My name is Sandra Baker and I have been researching Sheffield’s LGBT history for a few years now.
What will you be doing at the Hidden Perspectives festival?
I am putting together a display of ephemera and news clippings on Sheffield’s LGBT history, which will be up for the conference itself.
What is the motive behind your display? What do you hope people will take away from it?
Well, the display is by no means an exhaustive account of the history of Sheffield’s LGBT communities. Having said that, I would love for people to take something away they didn’t already know.
Where did your interest in Sheffield LGBT history begin?
When I was involved in organising Sheffield Pride, I began speaking to a lot of older LGBT people, and it occurred to me that Sheffield’s gay scene has changed a lot over time. I wanted to explore that, and then I realised that no one had done this before so it seemed like the perfect time to start.
How would you summarise Sheffield’s LGBT history?
In a word, fascinating! There are so many elements to it, I could be here all day. There are aspects of feminist history in there, particularly in the 1980s and 90s and it intertwines with the overall economic and social history of Sheffield too. It is ultimately different to the histories in other Northern cities like Manchester and Leeds, because Sheffield hasn’t had the advantage of a ‘quarter’ or a ‘village’ which makes the negotiation and reclamation of space in Sheffield’s LGBT history one of the most interesting aspects of it for me.
For someone who has never considered or explored the history of the LGBT community in Sheffield how would you convince them it is worthwhile and interesting?
I think because it is ultimately a part of Sheffield’s history as a whole. You cannot separate the two really. The people I have interviewed have come out with some hilarious and touching anecdotes, it’s hard not to connect with it.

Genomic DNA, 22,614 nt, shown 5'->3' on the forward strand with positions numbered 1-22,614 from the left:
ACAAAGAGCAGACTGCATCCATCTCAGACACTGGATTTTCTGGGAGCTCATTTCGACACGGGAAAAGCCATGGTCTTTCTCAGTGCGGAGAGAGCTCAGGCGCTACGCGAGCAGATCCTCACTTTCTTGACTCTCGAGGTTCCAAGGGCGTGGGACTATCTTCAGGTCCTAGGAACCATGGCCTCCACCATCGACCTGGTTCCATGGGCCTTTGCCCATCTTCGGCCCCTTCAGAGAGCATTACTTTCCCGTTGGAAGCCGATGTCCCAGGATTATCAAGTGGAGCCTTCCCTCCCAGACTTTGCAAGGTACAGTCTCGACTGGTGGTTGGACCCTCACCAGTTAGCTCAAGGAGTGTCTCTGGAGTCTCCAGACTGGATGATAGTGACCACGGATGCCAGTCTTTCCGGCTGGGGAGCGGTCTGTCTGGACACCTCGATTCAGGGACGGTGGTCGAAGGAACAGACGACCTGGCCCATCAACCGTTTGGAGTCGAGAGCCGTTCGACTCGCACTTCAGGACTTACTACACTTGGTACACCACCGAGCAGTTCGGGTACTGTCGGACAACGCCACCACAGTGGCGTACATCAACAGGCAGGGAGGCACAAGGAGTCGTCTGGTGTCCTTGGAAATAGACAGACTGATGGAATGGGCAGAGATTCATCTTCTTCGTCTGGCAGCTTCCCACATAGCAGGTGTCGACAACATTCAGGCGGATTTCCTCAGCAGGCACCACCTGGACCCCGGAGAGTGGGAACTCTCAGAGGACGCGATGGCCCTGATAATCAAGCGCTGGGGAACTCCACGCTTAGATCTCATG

Would you consider yourself an ‘LGBT activist’?
Yes in a way. I think the act of sourcing and preserving this history is really important politically. The struggles people went through in the past shouldn’t be forgotten or ignored, and of course people have a way of rounding history off to be something neat and palatable.
What would you say to those who have never considered an LGBT perspective/reading of the Bible?
That’s quite interesting, because it’s not something I’ve really considered until now. I think that reading the Bible from another perspective is always healthy when done in a constructive and respectful way.
Can non-LGBT people gain/learn anything from an LGBT perspective/reading of the Bible?
I don’t see why not. By queering the text we can see the inherent heterosexist assumptions that were there before, and that can open up debates about other alternative readings.
Do you have a personal story about LGBT and Religion/the Bible?
I have to confess I’ve never been that interested in the Bible or religion. I was raised in a fairly agnostic household, and even though my first school was CofE and that involved church visits every so often, I never really had much personal interest in Christianity or Bible readings.
Have you been involved with other projects like Hidden Perspectives?
Yes I am currently involved with the Stories of Activism project at The University of Sheffield which is looking into various strands of activist history in Sheffield. This is an ongoing project that should have some really exciting results!
Why do you think projects like Hidden Perspectives are important?
It’s important to question texts like the Bible that can be put on a pedestal or seen as too important to be meddled with. It’s also interesting to have two communities that, whilst there is inevitably a lot of overlap, may not always communicate and interact with one another, doing so.
What has been your experience of the interaction between LGBT & Religion?
I do know some LGBT people who were raised Christian but most of these have now left their connections with religion behind.
For more info check out Sandra’s participant page here.